A legend said that the Dorians who came to the Peloponnese were led by the descendants of Hercules, a mythical hero, and so the migration into the Peloponnese was called 'the return of the Heracleidae".

With all the upheaval going on, the Greek language had a multiplicity of dialect from canton to canton , but generally fell into two major division. We will call them East Greek and West Greek.
East Greek: Was descended from the type of Greek which was first brought into Greece around 2,000 B.C. the subdivision of these included Aeolian, Ionian and Arcadia-Cyprian. In the Peloponnese they were confined to Arcadia, the mountainous center, which had a dialect akin to that spoken in Cyprus.
West Greek: Came with the Dorians and was also spoken in North-West Greece. This suggests that the tradition that the Dorians came from between Epirus and Thessaly, is probably right. Later on the Dorians going via sea, occupied Crete, the islands of Melos and Thera and then Rhodes, Kos and some sites on the Asiatic mainland.

[1] The Greeks would call any foreigner a barbarian as their language to their ears sounded like the 'bar-bar' of sheep.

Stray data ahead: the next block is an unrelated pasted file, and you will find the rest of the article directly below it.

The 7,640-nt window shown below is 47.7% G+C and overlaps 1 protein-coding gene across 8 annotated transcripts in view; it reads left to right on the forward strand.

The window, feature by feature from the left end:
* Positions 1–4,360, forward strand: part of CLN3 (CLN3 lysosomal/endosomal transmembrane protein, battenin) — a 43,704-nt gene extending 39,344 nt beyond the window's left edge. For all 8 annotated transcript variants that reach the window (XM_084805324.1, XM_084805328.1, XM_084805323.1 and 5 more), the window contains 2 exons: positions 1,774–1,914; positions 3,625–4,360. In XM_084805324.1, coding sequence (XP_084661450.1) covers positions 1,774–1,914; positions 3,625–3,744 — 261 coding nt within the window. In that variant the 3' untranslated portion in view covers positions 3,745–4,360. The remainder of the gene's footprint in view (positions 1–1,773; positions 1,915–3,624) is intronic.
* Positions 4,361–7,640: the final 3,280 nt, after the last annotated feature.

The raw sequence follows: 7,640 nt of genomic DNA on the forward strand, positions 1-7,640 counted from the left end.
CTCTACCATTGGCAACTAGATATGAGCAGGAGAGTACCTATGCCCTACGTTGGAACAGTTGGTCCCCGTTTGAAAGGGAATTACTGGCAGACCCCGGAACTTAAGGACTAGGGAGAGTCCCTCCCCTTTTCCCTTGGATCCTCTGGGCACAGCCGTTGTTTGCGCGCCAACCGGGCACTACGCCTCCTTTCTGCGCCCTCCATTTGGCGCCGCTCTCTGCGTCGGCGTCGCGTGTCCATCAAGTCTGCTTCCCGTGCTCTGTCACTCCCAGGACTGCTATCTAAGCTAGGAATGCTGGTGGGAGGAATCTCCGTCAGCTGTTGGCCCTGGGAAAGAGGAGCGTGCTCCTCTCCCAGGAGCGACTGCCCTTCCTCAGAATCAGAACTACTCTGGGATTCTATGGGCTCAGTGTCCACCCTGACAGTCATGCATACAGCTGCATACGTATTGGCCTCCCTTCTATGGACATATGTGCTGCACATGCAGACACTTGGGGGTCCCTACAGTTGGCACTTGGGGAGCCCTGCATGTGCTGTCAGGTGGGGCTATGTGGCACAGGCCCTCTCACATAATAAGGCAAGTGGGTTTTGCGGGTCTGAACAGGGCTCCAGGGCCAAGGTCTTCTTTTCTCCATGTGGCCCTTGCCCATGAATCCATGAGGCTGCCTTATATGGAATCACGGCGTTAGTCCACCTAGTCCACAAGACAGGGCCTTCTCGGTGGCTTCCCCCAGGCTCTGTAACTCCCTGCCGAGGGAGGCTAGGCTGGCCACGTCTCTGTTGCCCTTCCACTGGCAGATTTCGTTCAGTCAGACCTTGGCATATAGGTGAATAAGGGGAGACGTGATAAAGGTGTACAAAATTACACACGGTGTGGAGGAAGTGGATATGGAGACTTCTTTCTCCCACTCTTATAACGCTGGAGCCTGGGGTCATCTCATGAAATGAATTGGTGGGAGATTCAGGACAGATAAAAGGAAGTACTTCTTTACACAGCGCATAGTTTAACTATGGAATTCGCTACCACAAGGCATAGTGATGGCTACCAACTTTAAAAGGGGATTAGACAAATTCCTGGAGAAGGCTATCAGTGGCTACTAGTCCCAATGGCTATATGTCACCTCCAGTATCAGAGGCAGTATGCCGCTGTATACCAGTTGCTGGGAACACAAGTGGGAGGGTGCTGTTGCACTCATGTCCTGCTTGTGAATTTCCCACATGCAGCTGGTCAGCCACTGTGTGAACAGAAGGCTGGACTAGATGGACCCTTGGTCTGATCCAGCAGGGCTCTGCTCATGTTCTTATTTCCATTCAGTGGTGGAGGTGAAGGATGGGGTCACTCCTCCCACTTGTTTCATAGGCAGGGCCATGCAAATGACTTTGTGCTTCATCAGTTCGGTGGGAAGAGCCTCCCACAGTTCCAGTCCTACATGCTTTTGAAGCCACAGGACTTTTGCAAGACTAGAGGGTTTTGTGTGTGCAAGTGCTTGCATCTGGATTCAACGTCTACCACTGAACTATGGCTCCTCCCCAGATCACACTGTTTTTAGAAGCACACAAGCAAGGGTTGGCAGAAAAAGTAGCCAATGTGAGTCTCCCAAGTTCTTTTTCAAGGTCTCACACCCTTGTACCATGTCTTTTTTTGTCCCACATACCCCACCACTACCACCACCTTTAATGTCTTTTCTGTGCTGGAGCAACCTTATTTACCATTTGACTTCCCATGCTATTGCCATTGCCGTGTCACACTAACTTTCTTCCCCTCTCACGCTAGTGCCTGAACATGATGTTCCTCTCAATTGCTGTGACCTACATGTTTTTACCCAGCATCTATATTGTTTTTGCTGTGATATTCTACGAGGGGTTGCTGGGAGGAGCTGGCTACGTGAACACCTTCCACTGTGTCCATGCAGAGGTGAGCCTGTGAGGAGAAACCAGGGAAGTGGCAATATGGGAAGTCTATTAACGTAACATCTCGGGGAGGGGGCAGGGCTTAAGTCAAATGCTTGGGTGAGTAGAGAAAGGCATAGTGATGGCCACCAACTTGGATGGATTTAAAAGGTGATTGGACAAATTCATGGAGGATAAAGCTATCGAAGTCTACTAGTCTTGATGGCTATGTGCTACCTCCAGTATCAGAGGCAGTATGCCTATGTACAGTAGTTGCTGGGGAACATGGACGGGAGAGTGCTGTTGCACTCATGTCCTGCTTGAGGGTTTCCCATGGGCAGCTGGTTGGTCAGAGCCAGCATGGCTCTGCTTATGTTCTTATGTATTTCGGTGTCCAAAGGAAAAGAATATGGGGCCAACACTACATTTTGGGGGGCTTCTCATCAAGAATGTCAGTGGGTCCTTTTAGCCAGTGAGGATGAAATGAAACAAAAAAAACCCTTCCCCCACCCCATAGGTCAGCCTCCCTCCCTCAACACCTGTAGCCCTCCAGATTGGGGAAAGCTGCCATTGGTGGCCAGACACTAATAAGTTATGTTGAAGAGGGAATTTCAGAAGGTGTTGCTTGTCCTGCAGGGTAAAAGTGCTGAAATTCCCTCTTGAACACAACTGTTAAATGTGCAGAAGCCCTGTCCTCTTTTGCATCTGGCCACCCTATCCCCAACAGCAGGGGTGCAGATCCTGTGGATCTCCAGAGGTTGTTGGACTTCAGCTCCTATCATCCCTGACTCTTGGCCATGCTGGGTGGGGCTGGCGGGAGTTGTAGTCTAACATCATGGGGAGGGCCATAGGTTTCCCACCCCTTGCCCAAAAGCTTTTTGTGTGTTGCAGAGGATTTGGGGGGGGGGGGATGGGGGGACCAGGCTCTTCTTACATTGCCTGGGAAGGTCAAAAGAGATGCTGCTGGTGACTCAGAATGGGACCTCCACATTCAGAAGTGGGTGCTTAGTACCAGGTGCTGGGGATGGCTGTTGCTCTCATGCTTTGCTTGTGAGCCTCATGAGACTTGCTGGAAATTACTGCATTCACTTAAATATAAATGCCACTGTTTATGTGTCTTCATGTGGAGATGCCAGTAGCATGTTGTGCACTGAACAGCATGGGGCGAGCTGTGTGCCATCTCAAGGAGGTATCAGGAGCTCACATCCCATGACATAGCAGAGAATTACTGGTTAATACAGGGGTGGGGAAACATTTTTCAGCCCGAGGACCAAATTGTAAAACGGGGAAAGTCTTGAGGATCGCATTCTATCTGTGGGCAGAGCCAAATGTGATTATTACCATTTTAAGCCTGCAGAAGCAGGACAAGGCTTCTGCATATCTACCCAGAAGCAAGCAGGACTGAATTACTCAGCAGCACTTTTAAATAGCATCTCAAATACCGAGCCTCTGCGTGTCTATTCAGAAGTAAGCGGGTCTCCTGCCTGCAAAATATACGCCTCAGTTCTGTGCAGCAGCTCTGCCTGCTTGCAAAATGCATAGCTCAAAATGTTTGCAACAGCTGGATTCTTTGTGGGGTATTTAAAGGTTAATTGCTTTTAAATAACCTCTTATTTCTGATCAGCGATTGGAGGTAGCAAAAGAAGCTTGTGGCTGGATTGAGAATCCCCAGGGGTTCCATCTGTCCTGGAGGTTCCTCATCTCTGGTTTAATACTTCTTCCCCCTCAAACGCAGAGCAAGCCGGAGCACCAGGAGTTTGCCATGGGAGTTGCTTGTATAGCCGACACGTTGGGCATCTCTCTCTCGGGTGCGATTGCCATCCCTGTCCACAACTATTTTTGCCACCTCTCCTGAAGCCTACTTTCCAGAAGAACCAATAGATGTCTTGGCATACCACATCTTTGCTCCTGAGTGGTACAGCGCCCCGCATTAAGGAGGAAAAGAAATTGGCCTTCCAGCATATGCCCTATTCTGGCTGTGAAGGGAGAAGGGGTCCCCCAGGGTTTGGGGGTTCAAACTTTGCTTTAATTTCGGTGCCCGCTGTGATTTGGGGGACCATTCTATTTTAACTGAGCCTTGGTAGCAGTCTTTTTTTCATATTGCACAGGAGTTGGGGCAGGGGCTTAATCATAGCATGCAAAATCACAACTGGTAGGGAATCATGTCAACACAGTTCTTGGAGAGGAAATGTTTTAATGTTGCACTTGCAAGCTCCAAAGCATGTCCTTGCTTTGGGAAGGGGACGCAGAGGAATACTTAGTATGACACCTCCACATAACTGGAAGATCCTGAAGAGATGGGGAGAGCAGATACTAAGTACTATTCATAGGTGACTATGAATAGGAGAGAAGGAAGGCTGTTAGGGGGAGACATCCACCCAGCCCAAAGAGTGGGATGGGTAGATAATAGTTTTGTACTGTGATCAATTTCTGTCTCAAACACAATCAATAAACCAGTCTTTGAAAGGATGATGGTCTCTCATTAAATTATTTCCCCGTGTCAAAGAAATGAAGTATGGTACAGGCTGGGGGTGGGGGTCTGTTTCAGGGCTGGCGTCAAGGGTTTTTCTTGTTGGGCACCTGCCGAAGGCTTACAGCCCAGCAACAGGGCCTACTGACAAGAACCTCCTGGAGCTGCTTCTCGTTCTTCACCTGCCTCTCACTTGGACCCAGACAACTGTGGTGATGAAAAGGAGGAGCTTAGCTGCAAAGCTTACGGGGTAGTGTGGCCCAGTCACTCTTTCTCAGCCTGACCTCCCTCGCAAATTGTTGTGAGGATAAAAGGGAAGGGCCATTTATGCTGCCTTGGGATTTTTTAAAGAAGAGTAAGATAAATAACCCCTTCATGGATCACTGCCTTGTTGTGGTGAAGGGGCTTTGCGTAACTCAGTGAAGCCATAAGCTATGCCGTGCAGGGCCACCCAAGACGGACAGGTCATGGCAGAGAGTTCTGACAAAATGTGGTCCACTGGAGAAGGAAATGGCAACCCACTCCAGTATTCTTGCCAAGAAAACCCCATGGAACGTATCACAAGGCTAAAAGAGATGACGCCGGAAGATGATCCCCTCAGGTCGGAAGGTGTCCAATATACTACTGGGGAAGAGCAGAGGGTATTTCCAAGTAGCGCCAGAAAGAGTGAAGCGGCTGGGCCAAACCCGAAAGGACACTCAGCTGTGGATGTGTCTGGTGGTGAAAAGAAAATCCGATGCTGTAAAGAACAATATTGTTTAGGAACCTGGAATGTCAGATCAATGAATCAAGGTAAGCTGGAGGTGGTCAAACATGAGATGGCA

Starting at around c750 B.C., for a period covering around a hundred years, Greek conservatism was disturbed by a number of changes, most of which were prompted by oriental pottery. Before this period designs painted on pottery were geometric ; it made use of highly formalised representations of men and animals, alongside of geometric figures, such as triangles, circles and spirals etc. Peasant cultures in many parts of the world have used similar ornamentation. In the second half of the eighth century more naturalistic styles began to appear in some Greek cities; collectively these are called 'orientalising'. The new styles differed from place to place; Rhodian, Chiote, Sicyonian and other types of pottery can be distinguished. The most important of the new styles were those produced in Corinth c725 B.C. to 550 B.C., Protocorinthian and Corinthian wares came to be exported more widely than those of any other Greek city.